Young people are more money-savvy than you think
Guest blogger Paul Godwin of Aviva looks at a campaign aimed at helping younger people make the most of their money.
Young workers in the UK today have never had it so bad. Well, that’s what you would think if you believed what you read in the media most days.
The image we see frequently portrayed in the media is that of a generation of young people who are all saddled with thousands of pounds of student debt and struggling month-to-month on low incomes. At the same time, they are being hit by a double whammy of rising rental prices and higher deposits on mortgage deals. Yet some commentators speculate that, instead of buckling down to plan their way out of this, many are actually racking up more debt to meet their lifestyle expectations now, rather than planning for their future.
Living for the moment?
Research conducted by Aviva into the financial habits of the UK’s 25-35 year olds (we’ve called them the foundation generation) showed that the truth is remarkably different. We found that the foundation generation are, in most cases, financially engaged and serious about planning for their future. Rather than living just for the moment, they are actually laying the groundwork for their finances and developing their careers while managing their debt and budgeting their day-to-day spend.
Of course this generation has been adversely affected by the difficult environment in which they are establishing their careers. Indeed 89% believe they have been financially affected by the current economic conditions, with 29% saying it has made them more careful about what they spend, 13% saying they find it harder to make ends meet and 13% worried about losing their job.
But I am sure they are more financially savvy than they are often given credit for, and many are already taking control of their own financial future. The extent of this financial engagement is clear from the Aviva research which found that 89% have a savings account and 41% invest in a cash ISA.
In terms of short-term planning, 36% are saving to buy a house, 34% are looking to pay off their debts, and 20% are looking to pay off an existing mortgage. Spending on the items such as holidays and hobbies just don’t rate among their top financial goals, with only 13% listing funding their hobbies/interests, and just 8% mentioning saving for a holiday.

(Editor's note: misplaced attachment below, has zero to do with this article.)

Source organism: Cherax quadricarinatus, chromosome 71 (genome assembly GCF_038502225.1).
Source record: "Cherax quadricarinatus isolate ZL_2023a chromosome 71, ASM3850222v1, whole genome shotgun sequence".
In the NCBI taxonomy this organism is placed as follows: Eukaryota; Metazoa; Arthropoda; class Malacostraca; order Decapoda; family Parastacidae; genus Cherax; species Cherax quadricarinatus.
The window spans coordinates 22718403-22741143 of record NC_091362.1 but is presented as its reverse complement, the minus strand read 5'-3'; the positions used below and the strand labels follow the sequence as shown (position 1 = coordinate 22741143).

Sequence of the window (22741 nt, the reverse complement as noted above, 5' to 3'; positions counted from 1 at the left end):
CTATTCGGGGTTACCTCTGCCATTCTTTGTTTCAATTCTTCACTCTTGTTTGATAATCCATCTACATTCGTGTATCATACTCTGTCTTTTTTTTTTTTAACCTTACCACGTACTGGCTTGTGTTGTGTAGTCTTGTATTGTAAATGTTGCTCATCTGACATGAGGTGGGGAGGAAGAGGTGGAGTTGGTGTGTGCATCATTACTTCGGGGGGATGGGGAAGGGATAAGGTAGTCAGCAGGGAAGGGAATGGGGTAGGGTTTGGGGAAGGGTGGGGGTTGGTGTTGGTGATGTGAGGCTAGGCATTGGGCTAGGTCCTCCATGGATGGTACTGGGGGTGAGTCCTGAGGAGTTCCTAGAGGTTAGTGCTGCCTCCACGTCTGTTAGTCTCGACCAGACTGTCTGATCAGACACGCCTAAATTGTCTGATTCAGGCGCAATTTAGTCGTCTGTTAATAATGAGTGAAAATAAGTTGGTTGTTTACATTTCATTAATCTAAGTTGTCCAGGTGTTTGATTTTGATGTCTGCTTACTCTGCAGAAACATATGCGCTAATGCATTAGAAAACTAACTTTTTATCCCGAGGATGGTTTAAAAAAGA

Their long-term goals are also financially-focused, with almost 50% claiming they already have a pension (workplace or personal) while 34% have a life insurance policy. Of those who don’t yet have a pension the majority are planning to take one out in the next five years.
So even though their financial situation may be a challenge, the foundation generation are not the reckless spenders they are often portrayed as. They are savvy about their finances and earnest about ensuring they start planning for their long-term future now, rather than leaving it too late or assuming that the State will pay for them.
What we do need to do is work towards ensuring that this desire translates into more people actively putting money aside for their long-term future. More work still needs to be done to emphasise the importance of planning for the long-term as early as possible. Whether this comes from parents, employers, financial advisers or product providers, it is in everyone’s interests that the foundation generation get off to a solid start.
From our point of view, in order to help raise awareness among younger workers about the importance of making the most of their hard-earned cash, Aviva has launched its Magic Money social media campaign. This shows a series of short film clips on Facebook, featuring magician Pete Hathway, who uses magic tricks with money to bring home the savings message to this generation of workers.
The idea is to get people talking. For younger workers still establishing their careers, saving for retirement seems a long way off but this is a conversation everyone should be having sooner rather than later.